The jumping we’ve been doing is where I’ve noticed a MASSIVE improvement in my confidence right now! I mean I know I’ve talked about it before and how I’m far more confident jumping in my western saddle than I am in an English saddle.
But when I say I’ve noticed an improvement I mean just overall. I have far fewer moments where I hesitate before a fence, but I still always take it, rather than try to pull up or avoid. I’ve gotten far better at problem solving and reacting on the fly if needed and I don’t freeze if something doesn’t go quite as planned. I’ve determined what part of jumping scares me the most….and that’s the approach. I’m not afraid of the feeling of jumping or worrying about what will happen on the landing. I get worried about if my mount is going to pull a dirty stop – something my first mare was fantastic at (seriously…. this mare could stop in the middle of a bounce). This fear is where I’ve definitely gave Cowboy my trust. Cowboy has never stopped at a fence for me. Even when we first started jumping and I was way more terrified than I am now. So now I’m getting better at just taking a deep breath, saying “fuck it” and just going. Although I’m not always the biggest fan of cantering into a fence still, I resist my urge to pull him up if he does break into a canter between or up to a fence and am also getting up the courage to canter into fences that are a bit more “scary” for me, realizing I need to pace to get a better jump out of him. I’ve also started to branch out and allow us to start working on combinations! So far we’ve conquered a double and a triple combo! At the canter as well! I’ve literally been over the moon with our progress in that department.
Despite the fact that I’ve been saying I don’t have any show plans for this summer, between Brooke and I, we’ve decided that I can take Cowboy into the Intro to Jumpers 15 inch clear round class at one of my barns next jumper schooling shows. I was hoping for the one on the 19th, however Cowboy is having an issue (which I’ll discuss below) that means we might not get there. But there is still one in September. My biggest reason for attempting this is to just get into the ring and in front of an audience. Over this summer, I’ve gotten SO much better at handling my nerves with other people and horses around. Actually, my last dressage lesson, the outdoor ring was out of commission due to rain and the indoor was busy with another lesson going on…. I managed to ride my entire lesson with 4 other horses in the ring and an audience, ontop of new and scary things at the back end of the arena… and guess what! We completed our ride with minimal issues, no freak outs on either parts and even had the 4 horses leave on us…. with both the man door and the front gap open without Cowboy or I noticing and without Cowboy trying to bolt. The day before OXC in July I rode in a lesson with a ton of strange people and horses milling about without issue and have also successfully rode at other times with other people around and audiences and not have my nerves get to me. So, it just seems logical to add onto this. Another baby step. The fences are small enough we can trot them if I need to and really it’s about getting into the ring at a show without any huge amounts of pressure on my shoulders. I’m still a bit nervous about handling him outside of the ring around all the other horses, but we’ve got a game plan for that. I’ll warm him up in the indoor and then dismount and walk him over to the main ring and get on right before my class, be walked into the ring and do my thing. I know it sounds good on paper and might not go as planned in the ring, but at least it feels like a solid enough game plan for me to try!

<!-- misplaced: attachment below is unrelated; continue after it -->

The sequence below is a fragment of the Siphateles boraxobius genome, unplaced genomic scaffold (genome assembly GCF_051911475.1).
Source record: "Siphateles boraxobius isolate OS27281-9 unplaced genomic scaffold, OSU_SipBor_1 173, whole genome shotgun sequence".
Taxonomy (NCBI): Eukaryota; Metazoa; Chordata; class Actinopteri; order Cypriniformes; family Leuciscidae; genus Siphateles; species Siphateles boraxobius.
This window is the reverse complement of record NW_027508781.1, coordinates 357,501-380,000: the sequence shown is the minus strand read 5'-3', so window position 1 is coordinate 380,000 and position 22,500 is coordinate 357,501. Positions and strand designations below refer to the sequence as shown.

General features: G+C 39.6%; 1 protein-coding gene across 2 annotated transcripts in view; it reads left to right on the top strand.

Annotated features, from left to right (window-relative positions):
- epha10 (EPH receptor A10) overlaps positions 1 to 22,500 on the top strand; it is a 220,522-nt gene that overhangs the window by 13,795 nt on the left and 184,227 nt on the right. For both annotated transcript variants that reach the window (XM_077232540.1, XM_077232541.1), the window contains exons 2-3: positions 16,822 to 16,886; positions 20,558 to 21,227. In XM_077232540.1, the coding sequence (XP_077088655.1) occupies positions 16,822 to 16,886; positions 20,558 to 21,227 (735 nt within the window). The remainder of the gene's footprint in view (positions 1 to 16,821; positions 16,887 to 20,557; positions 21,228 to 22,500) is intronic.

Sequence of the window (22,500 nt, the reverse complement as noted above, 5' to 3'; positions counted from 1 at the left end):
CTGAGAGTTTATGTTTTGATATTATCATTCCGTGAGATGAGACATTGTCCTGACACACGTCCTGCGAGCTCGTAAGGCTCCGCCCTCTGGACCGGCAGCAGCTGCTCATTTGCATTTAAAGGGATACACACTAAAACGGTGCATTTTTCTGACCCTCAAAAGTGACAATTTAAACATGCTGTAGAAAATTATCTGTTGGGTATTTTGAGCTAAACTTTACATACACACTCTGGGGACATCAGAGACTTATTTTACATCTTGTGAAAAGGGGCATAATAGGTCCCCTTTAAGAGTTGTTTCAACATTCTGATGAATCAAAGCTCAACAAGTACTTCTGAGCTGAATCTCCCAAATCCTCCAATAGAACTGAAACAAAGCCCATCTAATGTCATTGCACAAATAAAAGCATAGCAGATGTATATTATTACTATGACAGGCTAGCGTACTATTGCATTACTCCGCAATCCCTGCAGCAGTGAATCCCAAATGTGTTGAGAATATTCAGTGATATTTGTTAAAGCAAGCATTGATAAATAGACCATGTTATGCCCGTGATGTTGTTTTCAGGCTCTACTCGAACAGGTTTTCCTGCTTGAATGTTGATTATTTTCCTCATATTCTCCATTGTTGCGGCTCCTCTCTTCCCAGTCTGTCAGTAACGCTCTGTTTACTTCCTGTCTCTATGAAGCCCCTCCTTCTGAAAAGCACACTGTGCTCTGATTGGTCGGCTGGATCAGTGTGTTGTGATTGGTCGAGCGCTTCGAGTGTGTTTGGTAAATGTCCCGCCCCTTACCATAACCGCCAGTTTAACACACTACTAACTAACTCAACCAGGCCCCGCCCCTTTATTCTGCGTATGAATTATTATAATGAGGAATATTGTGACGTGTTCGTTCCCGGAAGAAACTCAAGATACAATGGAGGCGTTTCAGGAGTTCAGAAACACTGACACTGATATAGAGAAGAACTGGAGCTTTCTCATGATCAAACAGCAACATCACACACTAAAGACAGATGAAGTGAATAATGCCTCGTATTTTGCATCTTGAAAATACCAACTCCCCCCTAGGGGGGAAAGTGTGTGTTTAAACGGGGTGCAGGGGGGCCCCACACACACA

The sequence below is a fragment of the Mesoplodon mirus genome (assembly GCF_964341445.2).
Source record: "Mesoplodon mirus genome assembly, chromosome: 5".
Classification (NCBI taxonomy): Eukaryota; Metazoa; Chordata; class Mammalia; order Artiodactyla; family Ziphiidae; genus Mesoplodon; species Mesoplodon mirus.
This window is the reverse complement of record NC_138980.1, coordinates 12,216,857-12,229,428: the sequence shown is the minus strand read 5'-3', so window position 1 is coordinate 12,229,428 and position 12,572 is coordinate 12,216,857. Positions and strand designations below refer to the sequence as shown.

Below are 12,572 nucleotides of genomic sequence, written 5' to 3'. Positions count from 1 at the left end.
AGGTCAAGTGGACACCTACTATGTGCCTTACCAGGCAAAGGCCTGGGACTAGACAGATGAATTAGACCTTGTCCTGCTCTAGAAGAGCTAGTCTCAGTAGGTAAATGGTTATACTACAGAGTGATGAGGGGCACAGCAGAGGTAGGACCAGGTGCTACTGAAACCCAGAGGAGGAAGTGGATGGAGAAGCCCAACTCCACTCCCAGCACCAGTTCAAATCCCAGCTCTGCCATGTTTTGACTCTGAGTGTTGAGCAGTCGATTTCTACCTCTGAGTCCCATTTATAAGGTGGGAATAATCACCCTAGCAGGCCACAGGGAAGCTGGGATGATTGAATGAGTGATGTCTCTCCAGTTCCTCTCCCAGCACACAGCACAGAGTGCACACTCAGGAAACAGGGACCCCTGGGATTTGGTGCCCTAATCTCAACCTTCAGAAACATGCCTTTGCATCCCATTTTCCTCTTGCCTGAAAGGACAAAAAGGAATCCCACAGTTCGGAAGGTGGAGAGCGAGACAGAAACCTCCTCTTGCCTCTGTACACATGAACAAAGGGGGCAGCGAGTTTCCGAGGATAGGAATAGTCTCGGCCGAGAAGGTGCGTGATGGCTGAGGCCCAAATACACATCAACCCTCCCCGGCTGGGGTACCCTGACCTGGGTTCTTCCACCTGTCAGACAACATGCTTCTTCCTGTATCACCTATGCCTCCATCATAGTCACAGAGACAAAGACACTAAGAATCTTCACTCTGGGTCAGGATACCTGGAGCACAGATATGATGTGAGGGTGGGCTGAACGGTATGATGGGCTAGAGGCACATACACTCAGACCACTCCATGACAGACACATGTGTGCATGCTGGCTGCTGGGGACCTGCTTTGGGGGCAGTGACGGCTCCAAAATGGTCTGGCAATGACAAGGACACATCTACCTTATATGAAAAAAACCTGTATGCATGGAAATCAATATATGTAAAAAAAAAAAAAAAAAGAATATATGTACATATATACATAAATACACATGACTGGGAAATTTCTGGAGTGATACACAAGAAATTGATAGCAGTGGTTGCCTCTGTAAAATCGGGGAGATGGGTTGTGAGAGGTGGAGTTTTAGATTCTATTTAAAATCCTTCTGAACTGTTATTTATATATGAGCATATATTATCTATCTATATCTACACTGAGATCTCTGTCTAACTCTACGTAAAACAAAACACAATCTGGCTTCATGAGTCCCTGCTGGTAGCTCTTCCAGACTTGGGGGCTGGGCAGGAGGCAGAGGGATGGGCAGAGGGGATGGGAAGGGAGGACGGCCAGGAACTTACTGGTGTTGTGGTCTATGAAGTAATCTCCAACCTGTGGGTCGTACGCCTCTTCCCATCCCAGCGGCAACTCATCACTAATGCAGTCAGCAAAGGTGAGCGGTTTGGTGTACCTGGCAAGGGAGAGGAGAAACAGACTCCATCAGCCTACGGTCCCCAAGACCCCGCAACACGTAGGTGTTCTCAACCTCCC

Right now though, the poor guy is sore on his hind right. It looks like its a bruise or an abscess in his heel bulb. Or worst case scenario some sort of mild strain. He’s off for a few days with Epsom salt water soaks and poultices. My farrier couldn’t find an abscess, but that doesn’t mean it’s not still buried deep in there. I’m just the sappy horse mom that wants my boy to feel better! Even though I can rest assured it’s nothing serious. We just never like to see our animals not feeling up to par.
Another short but cool update! Brooke has given me the opportunity to ride one of her horses, a lovely little haflinger named Lindy, for some extra saddle time, especially while Cowboy is off. Basically she’s offered me to ride Lindy a couple times a week if I feel like it to help keep her in shape and working properly. Lindy hasn’t been being used as frequently recently and can stand to be kept into shape. What’s awesome about it is that she’s definitely more finished than Cowboy is, so it’s helping Brooke out, helping Lindy out and helping me out because it gives me some time to work on ME! So keep your eyes peeled for more of me and the blonde bombshell!
So that’s all right now folks! Again, things are all kind of in a nutshell because I’ve had such a long gap between posts! But now that I’m no longer struggling with my vision, I hope to get more up!